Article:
I think one of the reasons I'm like that is because both my kids play hockey — both my daughter and my son. I've probably watched over 1,000 youth hockey games. And, you know, you win a lot and you lose a lot, and some of them are close and some of them you lose in overtime and you wish the referee had said that or the defenseman had done this or the goalie had done that. It's woulda, coulda, shoulda. And it rarely pays to go back and say "If only, if only, if only."

HANNITY: Hey, Governor, it's Sean Hannity.

DEAN: They let you on the floor of the Democratic convention, Sean?

HANNITY: Can you believe it?

Governor, I can tell you the one thing, I'm calling it the "Reinvention Convention," and that is, you know, here leading up to this convention, we had people like Al Gore and Howard Dean, yourself — very critical of the president.

Ted Kennedy has been saying that he's a liar. And other people have been making all sorts of attacks. My question to you is: Is this contrived? Is this phony? Did we hear the real Democratic Party in the last year?

DEAN: I think what we're seeing is there was a lot of anger at George Bush. We didn't feel that he won fairly in Florida. We did feel that he sent us to war without telling us the truth about why we're going. There's a lot of stuff — we've lost a lot of jobs.

But I think what this convention really is, I hope, is a turning point. We can't win if we only have a negative message. Everybody understands that. So if we're going to win, we're going to have to have a strong, positive message coming out of the convention and that's what we're trying to do.

HANNITY: We weren't telling the truth about going into Iraq, but John Edwards and John Kerry both laid out the case about weapons of mass destruction the way the president did. Why does he get a pass from people like you?

DEAN: Well, there are other things that the president told us that were not so. There was no connection between Al Qaeda and Saddam Hussein. Even the 9/11 commission just said so. There was no...


DEAN: No, that's not what they said. As a matter of fact, that's what they didn't say. And if you think they should, you should watch "Outfoxed." It's a great movie that says why people like you say things like that on this television station.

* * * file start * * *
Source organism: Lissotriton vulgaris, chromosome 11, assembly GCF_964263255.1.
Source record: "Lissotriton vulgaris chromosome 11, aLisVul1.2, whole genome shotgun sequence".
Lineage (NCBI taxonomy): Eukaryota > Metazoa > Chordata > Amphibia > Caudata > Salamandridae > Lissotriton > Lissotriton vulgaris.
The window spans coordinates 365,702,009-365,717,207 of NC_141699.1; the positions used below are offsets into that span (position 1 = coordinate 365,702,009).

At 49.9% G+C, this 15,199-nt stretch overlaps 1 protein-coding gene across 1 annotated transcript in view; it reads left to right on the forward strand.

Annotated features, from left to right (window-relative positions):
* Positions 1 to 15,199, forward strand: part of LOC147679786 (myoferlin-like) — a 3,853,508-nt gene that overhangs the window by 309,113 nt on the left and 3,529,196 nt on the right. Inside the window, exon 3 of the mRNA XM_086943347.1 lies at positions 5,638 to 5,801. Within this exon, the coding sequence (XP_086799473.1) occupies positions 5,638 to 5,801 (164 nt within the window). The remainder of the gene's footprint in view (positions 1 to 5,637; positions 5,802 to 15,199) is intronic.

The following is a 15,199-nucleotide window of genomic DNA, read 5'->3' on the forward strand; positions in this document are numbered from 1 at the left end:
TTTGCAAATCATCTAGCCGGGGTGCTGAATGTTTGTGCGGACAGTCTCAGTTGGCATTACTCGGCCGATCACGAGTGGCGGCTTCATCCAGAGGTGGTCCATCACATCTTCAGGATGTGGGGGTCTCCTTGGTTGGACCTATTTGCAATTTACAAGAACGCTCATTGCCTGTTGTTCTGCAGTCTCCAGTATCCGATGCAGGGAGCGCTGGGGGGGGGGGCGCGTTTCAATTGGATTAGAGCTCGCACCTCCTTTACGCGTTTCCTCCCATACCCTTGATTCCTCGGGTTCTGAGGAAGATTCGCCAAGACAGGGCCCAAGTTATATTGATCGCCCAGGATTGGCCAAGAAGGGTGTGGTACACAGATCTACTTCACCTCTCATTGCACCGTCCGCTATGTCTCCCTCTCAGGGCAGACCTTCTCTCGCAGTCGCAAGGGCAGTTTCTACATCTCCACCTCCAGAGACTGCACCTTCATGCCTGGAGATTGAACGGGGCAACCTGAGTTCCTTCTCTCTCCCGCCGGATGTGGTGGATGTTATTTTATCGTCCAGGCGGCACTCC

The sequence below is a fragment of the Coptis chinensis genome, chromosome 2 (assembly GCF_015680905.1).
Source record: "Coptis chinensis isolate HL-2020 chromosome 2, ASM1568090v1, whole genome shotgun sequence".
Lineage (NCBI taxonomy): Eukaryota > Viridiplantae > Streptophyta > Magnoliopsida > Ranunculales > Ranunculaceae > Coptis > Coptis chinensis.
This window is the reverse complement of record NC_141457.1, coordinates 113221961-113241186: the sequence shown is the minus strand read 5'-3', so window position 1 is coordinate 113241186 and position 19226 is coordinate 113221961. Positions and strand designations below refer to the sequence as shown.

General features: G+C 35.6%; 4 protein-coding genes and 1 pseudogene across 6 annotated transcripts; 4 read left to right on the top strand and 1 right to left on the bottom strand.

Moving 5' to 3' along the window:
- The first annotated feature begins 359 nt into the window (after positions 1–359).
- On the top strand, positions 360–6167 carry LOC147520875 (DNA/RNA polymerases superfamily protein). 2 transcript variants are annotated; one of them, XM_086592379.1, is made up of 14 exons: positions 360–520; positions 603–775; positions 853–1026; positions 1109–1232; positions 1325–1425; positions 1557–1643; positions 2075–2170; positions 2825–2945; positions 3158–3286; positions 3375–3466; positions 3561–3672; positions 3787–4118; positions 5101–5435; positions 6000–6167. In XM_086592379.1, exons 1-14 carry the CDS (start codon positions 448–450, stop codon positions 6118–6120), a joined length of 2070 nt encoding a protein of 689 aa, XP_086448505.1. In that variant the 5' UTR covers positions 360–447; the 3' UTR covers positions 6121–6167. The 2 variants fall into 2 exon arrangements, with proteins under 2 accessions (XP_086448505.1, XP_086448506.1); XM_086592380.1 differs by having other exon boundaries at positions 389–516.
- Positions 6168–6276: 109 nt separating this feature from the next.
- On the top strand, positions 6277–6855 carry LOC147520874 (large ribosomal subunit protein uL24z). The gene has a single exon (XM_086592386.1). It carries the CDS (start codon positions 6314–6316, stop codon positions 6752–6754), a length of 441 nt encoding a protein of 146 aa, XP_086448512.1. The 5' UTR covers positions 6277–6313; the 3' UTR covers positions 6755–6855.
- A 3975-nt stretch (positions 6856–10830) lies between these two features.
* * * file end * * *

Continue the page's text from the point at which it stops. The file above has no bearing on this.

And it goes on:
HANNITY: Well, the fact is they did say that there was correspondence. There was activity between the two. And, my only point to you is, John Kerry can say that there is a nuclear threat from Saddam Hussein, that his WMDs represent a real threat, but it seems the left gives him a pass. And George Bush is the only one who said these things now.

DEAN: George Bush wasn't truthful. I'm not saying George Bush is a liar, because I don't know that for a fact. I do know that George Bush didn't tell the truth. I don't know if he didn't tell the truth because he didn't know the truth, because his intelligence messed it up or the vice president's office told him something that wasn't so. But we know that the things that George Bush told us when we went into Iraq weren't true. And most Americans know that they weren't true.

HANNITY: Well, we know John Kerry, leading into this, Governor, he said that Saddam's WMDs are a real and dangerous threat to this country.

He said it only a year ago.

DEAN: That doesn't answer the question. The president of the United States tried to imply that Saddam had something to do with 9/11 and that was not true. He also tried to imply that Al Qaeda — and the vice president still does this to this day — that Al Qaeda was somehow connected with Saddam. And that was not true, and the president's commission said so.

HANNITY: All right. Governor, we're going to take a break and go take a look at former President Jimmy Carter who is now on the podium directly to my left.

DEAN: Thank you very much.